A mysterious disease

A mysterious disease

Handigodu Syndrome


For the residents of Malnad region, a rare disease has crippled them, both figuratively and literally. The disease is so rare outside this region that it has been named after the village in Shivamogga district where it was first discovered in 1974. It is called Handigodu Syndrome. It has also been noted in residents of Chikkamagaluru. While the causative factor has not been found yet, it has been reported in people who consume meat and in members of the Scheduled Caste community. There is as yet no cure for it.

In Shivamogga district’s Sagara region, 320 cases of Handigodu Syndrome have been recorded till now; 52 in Thirthahalli, 16 in Soraba and 21 in Hosanagara. Nearly 500 cases have been recorded in Chikkamagaluru. However, no new cases have been seen in the last 10 years.

“The cause of this disease is not known, but the Indian Council of Medical Research (ICMR), Kanpur, suspects that it is either hereditary or due to environmental factors”, says Dr Vasudev, an orthopaedic surgeon. “The affected person has lower back pain, joint pain, and difficulty in walking, sitting or standing.”

The government has provided a Handigodu mobile unit, and Dr Vasudev has a team working on it every month, providing free door-to-door treatment. Patients are also likely to witness swelling in the hips and knee joints, which can be seen as early as 25 years of age. The syndrome is of following types: dwarfism, handicap. A person can suffer from both handicap and dwarfism. There can also be deformation of the limbs. While most patients are women, a higher mortality rate has been noted in men. 

Rajendra Bandhagadhe is a victim of Handigodu Syndrome. “I am 54 and I have been suffering from this for the last 25 years. I was normal like others, I used to work as a coolie, now my condition is such that my wife is working and taking care of our family. Every month, we get treated by the Handigodu mobile unit. They give us iron tablets and diclofenac painkiller, but it is only for temporary relief, there is no permanent cure. Not only me, my mother and her sister also suffer from this,” Bandhagadhe says.

Omkar Chikkabedagunjji, another patient, revealed his daily struggles. ‘’I am suffering from the disease for 16 years. My legs and hand joints are deformed. I don’t have a job. I am from a poor family but I have no option but to stay at home. The government is providing us pension of Rs 1,400 now in view of my disability, but I cannot manage the family with this amount. This pain kills me every day. I can neither live nor die.”

Vedashree is just 24 years old, but this debilitating syndrome has already impacted her life in many ways. “I was affected by this disease when I was nine. My brother Subramanaiah, who is 28, also suffers from it since childhood. I am 24 and nobody is willing to marry me. My mother is upset that both her children are suffering from this disease.”

Handigodu Syndrome was first noticed by H M Chandrashekar after people started complaining about unusual body pain in the villages of Shivamogga. He took the issue to the government and supported the people who were affected.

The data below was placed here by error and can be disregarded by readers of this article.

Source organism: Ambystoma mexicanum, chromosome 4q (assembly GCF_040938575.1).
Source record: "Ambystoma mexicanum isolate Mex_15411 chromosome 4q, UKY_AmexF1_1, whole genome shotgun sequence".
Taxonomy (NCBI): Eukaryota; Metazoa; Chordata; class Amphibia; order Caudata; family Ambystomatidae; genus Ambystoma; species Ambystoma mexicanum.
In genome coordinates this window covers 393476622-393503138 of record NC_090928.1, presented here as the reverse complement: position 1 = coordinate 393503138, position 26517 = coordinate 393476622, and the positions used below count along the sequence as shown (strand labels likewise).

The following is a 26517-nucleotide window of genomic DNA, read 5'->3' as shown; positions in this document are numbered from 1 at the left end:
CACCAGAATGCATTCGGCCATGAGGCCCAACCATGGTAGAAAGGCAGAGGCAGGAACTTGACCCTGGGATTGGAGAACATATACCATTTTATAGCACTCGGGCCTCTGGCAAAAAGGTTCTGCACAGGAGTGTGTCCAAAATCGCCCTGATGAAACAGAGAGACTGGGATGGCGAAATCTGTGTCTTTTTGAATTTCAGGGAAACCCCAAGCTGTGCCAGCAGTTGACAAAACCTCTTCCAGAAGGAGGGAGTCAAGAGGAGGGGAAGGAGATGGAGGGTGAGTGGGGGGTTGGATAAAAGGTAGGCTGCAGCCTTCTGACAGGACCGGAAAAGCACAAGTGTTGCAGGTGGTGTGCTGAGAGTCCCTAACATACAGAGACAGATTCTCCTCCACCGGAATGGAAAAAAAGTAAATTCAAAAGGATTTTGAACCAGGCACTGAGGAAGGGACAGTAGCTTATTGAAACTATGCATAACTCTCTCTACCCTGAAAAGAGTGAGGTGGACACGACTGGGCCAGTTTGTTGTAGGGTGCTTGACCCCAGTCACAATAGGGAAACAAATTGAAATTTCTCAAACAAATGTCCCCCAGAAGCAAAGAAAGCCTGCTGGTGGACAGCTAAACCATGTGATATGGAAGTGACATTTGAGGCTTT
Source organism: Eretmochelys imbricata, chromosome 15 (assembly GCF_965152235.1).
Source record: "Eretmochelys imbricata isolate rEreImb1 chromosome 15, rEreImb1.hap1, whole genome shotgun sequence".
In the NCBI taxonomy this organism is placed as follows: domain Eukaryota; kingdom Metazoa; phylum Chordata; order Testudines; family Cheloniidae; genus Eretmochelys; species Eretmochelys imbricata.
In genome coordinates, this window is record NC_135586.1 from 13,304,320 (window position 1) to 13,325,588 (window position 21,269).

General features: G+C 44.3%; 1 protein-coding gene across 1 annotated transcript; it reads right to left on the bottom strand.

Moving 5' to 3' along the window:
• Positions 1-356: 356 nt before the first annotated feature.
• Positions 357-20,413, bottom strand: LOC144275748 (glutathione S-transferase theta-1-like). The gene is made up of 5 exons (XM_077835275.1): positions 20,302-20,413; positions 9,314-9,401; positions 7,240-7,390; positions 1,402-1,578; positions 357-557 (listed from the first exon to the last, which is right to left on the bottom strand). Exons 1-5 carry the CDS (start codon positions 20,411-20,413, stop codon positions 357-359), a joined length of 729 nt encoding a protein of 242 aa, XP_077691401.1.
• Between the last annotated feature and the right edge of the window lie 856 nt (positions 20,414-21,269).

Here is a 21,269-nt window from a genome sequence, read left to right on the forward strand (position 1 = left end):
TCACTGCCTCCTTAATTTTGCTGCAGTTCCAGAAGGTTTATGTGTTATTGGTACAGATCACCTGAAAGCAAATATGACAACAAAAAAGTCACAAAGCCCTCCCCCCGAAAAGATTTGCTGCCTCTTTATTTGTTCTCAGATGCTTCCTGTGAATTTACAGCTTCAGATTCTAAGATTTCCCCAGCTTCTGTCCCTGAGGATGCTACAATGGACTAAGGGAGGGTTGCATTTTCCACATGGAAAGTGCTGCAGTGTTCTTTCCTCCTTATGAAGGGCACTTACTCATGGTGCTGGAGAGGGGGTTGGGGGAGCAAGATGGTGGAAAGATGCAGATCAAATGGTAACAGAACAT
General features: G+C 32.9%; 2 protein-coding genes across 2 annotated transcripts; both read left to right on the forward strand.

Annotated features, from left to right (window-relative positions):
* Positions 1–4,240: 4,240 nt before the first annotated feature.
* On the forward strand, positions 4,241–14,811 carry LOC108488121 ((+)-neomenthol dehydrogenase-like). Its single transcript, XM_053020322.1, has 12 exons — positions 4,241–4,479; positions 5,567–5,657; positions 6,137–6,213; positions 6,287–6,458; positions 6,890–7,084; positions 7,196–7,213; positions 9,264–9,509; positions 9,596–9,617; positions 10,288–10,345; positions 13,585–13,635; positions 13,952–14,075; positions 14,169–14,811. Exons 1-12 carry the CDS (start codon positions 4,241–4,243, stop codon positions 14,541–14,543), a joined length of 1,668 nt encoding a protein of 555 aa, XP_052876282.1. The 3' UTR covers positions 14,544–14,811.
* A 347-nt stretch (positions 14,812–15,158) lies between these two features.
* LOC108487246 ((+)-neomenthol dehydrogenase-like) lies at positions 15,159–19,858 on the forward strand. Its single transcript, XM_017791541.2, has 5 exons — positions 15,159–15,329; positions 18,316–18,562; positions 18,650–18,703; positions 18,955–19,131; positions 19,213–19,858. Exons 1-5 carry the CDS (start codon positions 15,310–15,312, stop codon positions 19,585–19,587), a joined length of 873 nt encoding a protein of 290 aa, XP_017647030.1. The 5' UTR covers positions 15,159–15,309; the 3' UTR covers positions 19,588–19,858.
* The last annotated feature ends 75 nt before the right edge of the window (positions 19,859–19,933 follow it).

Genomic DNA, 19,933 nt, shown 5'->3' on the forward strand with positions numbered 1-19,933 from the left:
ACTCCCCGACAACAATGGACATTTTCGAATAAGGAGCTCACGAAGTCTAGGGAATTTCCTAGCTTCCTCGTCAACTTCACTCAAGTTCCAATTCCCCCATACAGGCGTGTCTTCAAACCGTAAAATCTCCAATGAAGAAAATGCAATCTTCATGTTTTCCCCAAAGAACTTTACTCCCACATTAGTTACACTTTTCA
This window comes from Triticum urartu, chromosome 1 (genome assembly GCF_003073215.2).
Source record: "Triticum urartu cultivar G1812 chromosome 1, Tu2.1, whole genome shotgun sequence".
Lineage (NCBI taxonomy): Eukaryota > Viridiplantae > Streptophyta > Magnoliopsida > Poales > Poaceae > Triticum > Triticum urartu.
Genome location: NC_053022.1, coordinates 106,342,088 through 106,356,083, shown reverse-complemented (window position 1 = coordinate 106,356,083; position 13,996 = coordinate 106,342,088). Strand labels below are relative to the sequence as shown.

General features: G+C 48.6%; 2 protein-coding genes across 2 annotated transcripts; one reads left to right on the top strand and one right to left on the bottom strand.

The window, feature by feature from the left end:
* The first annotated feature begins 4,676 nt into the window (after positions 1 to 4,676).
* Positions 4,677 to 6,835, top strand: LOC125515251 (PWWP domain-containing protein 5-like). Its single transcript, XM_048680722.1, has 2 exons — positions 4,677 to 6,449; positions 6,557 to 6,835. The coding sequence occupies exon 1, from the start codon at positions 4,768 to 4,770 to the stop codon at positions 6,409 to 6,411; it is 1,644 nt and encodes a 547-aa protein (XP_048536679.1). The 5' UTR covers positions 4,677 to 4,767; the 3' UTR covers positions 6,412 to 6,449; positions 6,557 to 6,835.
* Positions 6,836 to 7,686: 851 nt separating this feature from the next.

“I was the one who brought this syndrome to the notice of the government”, says the activist. “We fought for the pension for these people. I am 80 years old, and I am still trying my best to fix their problems.”

“We collected about 300 blood samples for research and figured out that the reason for it is in the genes”, says Dr Venugopal, a scientist at Mysore Anthropology Centre. “But we have to find out the type of genes and how it is being transferred. For that, we need to collect tissue samples from the people. We don’t know when are we going to start this, but it will be soon”. 

Government support

The government has built a hostel for children suffering from the disease in Handigodu village in Sagara taluk, Shivamogga. The children are being given nutritious food, medicine and education as well as free medical treatments and physiotherapy. A special identification card has been given to all people affected by the disease.

Shivappa Hodagatte, another patient, says, “I broke down when I was diagnosed with this disease and told that it has no cure and that I will have to suffer pain all my life. I have lost all hope. I feel like I am living my life in hell. I am on the bed all the time. I need someone to support me even when I am taking bath. That is when I feel most hopeless.”

The victims of Handigodu Syndrome and their families are now seeking answers. They want to know why this disease is so widespread in this region, but virtually unknown outside it. They want the Indian Council of Medical Research (ICMR), Kanpur, to break its silence and answer their questions and tell them if there is a cure or ever will be.

The ICMR has conducted research on the disease twice. The people of the region are also requesting the government to provide some kind of employment for those suffering from it. Will the government do something about it?

(The writer is a member of The NewsCart, a Bengaluru-based media startup)

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